My friend Victor Gomez had been diagnosed with liver cancer. He was so far down on the recipient list that a transplant was not going to become available for him before his time ran out. I had volunteered that Spring to be a living donor for him since our blood types matched. But his half-sister from Peru had agreed to go through the testing. However, after the painful liver biopsy in March, she opted not to donate. It delayed their even looking at me as a possible donor since a family member would be a closer match. After 6 weeks of testing, 22 vials of blood drawn, a liver biopsy and every test known to man (EXCEPT a Pap Smear and Mammogram, I might add), I was accepted as a donor. At age 55 I was healthy, but certainly older than the recommended age for living donors. I didn't even tell my primary care physician. I didn't think he'd like the idea. The University promised the best of care. And in the event that my liver ever failed, I would be put at the top of the donor list.

December 29th Victor and I both checked into the Transplant ICU at a hospital in Chicago. He was ill and could barely walk. I was hale and hearty. A tad nervous, but hale and hearty nonetheless.

The next morning in adjoining operating rooms, the two of us underwent separate 14-hour surgical procedures. Two teams of surgeons; two ORs. It was expected to be 8 hours, but when they opened him up, the remaining liver was again riddled with carcenoma. They had to keep a vein and the bile duct from his liver, because a living donor can donate 2/3 of the organ, but only one of three veins and no bile duct. With a cadaver donor, all of those items are also available for transplanting.

The bile duct was a problem from the beginning. At first it was leaking. They did another surgery and repaired it. Then it infected. It never did heal. The news was both good and bad from the beginning. The transplanted liver in him pinked up and began to work. But the wretched bile duct continued problematic.

I left the hospital after a week. I believed I'd be back at work in a month. It took almost two, and then I only returned because I was out of sick days and couldn't afford not to return. Mostly I was tired and weary. I returned to work February 21st.

For Victor, infection continued. His body became weaker and weaker. The last two week, they didn't bother closing the surgical incision. Daily procedures were done to try to combat the infection and entice his declining system to fight for health.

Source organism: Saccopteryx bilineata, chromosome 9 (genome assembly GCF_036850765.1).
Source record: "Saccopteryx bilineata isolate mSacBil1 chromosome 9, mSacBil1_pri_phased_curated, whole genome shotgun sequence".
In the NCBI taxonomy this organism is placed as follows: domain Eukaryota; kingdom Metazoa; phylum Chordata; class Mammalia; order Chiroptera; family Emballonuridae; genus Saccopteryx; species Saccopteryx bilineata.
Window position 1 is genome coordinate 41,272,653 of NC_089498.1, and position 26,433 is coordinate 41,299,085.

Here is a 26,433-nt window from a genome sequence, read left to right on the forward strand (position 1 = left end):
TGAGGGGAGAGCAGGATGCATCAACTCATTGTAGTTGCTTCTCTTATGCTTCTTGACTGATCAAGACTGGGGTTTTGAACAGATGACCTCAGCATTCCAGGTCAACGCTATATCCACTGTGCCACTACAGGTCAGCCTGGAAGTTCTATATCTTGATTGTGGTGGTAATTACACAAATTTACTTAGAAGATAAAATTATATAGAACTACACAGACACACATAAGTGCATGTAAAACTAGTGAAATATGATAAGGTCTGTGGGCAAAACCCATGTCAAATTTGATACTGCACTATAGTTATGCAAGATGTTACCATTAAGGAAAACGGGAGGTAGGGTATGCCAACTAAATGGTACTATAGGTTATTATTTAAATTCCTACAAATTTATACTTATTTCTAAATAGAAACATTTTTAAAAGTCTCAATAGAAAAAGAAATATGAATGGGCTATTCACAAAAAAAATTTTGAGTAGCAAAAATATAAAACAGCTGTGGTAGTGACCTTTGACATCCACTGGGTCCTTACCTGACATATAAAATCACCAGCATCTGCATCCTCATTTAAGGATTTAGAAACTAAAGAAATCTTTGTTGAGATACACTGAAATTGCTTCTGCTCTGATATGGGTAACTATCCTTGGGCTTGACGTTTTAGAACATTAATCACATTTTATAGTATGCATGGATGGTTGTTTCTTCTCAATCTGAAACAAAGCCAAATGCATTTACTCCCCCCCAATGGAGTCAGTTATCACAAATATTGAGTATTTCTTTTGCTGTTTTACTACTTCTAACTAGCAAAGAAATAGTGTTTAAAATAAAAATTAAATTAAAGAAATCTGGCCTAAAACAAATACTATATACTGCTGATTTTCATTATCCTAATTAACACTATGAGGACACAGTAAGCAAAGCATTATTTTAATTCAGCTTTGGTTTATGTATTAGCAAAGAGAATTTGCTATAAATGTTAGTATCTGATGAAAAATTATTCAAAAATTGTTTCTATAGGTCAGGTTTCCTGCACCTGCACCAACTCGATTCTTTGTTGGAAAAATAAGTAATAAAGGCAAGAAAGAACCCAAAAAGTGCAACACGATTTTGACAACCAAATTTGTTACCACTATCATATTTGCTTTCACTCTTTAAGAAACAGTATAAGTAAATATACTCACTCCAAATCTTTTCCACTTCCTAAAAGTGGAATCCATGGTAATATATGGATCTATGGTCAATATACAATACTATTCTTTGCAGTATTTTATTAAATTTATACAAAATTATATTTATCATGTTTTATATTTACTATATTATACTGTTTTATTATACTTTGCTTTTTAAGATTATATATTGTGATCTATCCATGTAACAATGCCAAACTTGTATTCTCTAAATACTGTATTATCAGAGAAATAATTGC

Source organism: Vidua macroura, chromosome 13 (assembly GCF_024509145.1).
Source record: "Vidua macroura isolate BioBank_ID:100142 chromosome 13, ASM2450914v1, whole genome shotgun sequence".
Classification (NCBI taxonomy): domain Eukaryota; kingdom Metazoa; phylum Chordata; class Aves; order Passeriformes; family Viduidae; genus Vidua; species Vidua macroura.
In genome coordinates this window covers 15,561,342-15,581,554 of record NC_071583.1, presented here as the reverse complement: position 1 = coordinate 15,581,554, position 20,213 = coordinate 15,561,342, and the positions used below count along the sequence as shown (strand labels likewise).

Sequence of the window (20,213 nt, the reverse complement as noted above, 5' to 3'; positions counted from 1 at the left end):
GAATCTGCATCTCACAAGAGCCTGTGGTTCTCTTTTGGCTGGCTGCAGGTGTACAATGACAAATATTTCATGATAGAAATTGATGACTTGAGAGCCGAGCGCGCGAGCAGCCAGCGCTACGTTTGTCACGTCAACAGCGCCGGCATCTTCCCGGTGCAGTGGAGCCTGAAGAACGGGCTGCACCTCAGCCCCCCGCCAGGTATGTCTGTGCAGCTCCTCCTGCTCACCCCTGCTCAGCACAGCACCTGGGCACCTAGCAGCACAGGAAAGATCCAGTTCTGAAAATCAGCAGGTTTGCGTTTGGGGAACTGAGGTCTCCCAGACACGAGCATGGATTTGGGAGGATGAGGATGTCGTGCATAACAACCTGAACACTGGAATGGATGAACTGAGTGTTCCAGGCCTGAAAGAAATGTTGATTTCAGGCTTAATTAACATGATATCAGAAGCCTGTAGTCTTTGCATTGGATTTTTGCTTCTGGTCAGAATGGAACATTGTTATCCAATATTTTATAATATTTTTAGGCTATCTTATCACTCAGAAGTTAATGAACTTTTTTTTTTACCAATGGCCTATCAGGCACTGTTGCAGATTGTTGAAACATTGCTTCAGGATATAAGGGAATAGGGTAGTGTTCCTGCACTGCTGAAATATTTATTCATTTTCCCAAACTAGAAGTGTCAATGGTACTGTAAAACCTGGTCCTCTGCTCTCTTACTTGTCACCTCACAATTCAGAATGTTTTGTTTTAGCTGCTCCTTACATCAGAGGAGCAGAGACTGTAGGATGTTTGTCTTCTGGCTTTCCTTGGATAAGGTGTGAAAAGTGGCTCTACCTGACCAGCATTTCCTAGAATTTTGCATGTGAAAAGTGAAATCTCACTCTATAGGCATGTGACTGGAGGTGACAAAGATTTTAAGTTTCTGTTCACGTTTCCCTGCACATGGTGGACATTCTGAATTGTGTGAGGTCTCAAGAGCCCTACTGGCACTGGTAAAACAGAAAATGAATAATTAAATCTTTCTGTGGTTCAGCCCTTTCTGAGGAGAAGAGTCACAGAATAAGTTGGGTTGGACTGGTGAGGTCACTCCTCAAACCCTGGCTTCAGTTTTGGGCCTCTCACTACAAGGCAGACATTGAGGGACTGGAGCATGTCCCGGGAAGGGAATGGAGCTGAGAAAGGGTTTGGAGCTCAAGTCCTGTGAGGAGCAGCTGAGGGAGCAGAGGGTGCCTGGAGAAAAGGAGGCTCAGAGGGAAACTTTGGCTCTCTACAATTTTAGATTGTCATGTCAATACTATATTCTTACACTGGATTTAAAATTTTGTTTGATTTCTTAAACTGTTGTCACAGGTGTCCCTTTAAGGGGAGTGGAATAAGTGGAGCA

He was valiant to the end. The last week, each time I saw him tears ran down his face, and he'd whisper, "I'm sorry." I didn't understand at first. I kept reassuring him that I was fine, that he could make it.

But eventually I got it. He realized that his time was at an end and he was apologizing for the sacrifice that I had made. The pain he had endured was unbelievable with daily surgery and swelling of his body to the point that he could no longer speak. He was conscious, but just barely. I reassured him that it was okay to let go. The last thing I told him was to relax into the arms of God. That it would be alright. Two tear rolled down his cheek and he tried to smile. Two hours later he was gone.

That was February 22, 2006. I blogged rarely for several months. My strength did not return. I blamed it on depression. I struggled, emotionally, spiritually, physically.

Then before school started in August 2006, I decided that a mole on my left breast which had been there for years HAD to be removed. Immediately. Later my daughter-in-law said she really wondered about be because it was not characteristic of me at all.

My primary care physician said I had to have a mammogram and Pap Smear. Those were the only two test not done during December before liver surgery.

I knew right away at the mammogram that things weren't right. The technician became brighter and cheerier as the tests continued. She used every attachment there was on that wretched machine, leaving after each time to go see the radiologist. She'd come back even cheerier. And use another attachment. Finally, I had to have an ultrasound. That technician may as well have been made of stone. Absolutely no emotion of any kind marred her visage or impeded her movements.

When I got home, I sat down and tried to think. I was stunned. It was 4 pm on Friday. "I'd better make a note to call my doctor on Monday," I reminded myself. "This feel sinister."